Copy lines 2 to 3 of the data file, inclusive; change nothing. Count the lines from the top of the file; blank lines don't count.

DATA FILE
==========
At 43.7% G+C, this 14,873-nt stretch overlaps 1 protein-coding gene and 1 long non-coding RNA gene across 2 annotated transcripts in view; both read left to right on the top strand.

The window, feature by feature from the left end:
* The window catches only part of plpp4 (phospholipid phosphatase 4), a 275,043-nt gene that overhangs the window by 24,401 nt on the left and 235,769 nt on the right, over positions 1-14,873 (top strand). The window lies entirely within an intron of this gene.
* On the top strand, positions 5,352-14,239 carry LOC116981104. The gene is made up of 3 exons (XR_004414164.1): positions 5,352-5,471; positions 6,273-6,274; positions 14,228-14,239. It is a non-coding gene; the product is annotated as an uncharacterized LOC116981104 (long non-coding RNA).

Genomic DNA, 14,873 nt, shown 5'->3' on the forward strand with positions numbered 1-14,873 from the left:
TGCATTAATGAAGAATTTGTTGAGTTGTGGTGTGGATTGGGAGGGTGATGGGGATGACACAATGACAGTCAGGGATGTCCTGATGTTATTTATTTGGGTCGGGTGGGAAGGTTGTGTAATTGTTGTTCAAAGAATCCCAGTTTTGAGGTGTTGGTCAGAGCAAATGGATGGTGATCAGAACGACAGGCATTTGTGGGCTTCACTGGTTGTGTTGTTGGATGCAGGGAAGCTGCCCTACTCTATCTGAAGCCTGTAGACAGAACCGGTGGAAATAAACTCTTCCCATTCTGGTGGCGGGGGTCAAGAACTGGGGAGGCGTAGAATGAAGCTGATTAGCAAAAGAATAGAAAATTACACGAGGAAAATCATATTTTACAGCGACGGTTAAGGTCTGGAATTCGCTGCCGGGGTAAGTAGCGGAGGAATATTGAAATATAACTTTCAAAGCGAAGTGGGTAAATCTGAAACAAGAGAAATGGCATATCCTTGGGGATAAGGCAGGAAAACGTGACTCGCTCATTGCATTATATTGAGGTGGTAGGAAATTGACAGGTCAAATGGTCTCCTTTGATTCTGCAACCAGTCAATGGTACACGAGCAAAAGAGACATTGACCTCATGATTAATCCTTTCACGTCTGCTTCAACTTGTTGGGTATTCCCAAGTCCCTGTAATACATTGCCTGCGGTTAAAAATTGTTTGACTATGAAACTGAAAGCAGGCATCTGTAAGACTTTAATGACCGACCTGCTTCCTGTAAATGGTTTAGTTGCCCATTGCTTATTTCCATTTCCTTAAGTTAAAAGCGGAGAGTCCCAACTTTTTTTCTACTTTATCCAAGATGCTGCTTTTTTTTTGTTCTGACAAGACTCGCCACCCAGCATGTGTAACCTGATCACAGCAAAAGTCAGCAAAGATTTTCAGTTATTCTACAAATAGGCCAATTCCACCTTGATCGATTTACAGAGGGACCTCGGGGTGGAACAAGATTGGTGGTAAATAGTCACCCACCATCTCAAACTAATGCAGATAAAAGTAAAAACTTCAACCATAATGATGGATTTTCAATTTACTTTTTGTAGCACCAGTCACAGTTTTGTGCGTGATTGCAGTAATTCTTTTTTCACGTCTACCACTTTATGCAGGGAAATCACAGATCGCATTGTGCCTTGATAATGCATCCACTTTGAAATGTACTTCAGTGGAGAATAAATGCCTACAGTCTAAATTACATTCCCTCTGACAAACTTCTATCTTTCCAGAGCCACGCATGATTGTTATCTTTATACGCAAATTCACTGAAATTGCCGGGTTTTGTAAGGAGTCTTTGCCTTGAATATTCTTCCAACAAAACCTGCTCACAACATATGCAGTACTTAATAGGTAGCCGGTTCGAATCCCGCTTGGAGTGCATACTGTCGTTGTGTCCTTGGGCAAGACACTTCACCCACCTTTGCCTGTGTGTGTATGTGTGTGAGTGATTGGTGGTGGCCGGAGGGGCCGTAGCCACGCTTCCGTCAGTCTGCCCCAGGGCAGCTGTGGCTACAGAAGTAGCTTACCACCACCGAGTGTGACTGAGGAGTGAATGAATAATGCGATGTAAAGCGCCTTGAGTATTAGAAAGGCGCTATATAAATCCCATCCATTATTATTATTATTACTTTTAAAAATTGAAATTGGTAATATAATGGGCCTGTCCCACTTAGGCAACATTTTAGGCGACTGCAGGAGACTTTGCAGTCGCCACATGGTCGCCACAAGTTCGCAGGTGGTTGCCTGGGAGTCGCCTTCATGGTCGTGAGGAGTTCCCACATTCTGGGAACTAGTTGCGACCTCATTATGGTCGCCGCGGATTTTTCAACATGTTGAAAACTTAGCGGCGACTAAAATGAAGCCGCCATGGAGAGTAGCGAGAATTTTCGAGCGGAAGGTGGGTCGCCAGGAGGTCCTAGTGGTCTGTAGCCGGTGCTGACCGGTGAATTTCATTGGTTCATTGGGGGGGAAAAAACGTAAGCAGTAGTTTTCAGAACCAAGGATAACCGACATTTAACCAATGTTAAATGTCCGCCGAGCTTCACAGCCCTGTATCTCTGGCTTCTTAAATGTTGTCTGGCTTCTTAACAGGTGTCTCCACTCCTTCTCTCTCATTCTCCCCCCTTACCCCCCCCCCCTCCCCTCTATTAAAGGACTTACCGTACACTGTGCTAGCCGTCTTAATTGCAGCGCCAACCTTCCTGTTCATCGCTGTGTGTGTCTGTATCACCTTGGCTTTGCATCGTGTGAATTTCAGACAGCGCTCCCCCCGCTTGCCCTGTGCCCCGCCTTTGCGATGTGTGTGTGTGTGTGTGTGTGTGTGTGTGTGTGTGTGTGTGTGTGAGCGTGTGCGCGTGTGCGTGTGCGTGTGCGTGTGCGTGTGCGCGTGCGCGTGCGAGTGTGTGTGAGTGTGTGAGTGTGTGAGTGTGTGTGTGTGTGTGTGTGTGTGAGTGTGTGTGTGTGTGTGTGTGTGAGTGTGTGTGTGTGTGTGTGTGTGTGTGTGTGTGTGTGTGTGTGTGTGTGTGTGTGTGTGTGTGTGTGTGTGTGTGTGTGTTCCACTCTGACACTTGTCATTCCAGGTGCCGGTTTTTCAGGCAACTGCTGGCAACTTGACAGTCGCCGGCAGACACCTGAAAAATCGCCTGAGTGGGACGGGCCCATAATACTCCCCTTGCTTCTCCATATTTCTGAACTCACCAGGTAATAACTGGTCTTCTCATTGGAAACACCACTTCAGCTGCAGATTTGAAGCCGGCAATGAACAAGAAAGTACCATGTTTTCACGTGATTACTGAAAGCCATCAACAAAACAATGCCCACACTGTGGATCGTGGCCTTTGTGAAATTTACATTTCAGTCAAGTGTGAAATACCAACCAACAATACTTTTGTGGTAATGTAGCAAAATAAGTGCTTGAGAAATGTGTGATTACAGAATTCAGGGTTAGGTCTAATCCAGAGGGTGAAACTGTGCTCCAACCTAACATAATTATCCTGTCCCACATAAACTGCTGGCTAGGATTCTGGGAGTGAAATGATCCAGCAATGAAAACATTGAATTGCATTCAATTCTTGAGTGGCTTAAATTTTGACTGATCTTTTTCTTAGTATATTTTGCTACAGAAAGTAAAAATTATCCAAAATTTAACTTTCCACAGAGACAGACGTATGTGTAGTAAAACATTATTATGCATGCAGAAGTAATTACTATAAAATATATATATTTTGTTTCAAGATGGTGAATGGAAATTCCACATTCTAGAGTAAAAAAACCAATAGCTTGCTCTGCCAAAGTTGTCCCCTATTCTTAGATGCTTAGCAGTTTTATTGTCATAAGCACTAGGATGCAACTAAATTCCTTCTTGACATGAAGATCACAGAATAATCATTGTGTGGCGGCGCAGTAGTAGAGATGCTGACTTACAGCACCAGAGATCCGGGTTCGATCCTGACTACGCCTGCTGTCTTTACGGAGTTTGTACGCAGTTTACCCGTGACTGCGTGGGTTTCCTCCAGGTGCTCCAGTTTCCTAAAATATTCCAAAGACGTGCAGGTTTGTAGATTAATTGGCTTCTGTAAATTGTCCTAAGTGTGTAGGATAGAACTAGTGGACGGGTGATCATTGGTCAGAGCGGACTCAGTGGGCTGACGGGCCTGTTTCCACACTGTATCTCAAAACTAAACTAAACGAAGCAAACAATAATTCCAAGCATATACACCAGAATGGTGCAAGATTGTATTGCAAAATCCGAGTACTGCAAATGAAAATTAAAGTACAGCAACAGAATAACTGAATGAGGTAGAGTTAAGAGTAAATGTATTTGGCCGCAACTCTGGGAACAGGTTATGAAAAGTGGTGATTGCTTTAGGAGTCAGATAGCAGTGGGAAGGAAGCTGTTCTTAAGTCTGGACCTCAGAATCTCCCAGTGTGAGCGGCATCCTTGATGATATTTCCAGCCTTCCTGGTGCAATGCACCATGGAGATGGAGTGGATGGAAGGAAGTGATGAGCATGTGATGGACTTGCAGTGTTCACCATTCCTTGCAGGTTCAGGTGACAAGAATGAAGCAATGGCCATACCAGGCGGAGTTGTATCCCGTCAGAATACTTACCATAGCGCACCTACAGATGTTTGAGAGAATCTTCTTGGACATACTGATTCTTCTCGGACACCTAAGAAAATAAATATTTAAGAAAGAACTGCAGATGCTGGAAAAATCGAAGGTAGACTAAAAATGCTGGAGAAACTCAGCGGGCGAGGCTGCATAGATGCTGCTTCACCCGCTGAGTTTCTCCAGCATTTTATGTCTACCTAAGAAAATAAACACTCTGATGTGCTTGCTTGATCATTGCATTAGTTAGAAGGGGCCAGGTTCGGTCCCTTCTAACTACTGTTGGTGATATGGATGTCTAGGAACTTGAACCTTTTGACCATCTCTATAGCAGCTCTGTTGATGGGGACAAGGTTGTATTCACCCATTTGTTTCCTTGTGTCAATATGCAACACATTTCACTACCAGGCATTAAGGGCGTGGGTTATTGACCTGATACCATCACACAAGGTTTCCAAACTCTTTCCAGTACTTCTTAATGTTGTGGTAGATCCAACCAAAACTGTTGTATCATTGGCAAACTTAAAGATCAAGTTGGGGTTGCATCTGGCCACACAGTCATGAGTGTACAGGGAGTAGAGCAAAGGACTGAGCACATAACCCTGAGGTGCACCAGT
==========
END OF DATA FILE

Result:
The window, feature by feature from the left end:
* The window catches only part of plpp4 (phospholipid phosphatase 4), a 275,043-nt gene that overhangs the window by 24,401 nt on the left and 235,769 nt on the right, over positions 1-14,873 (top strand). The window lies entirely within an intron of this gene.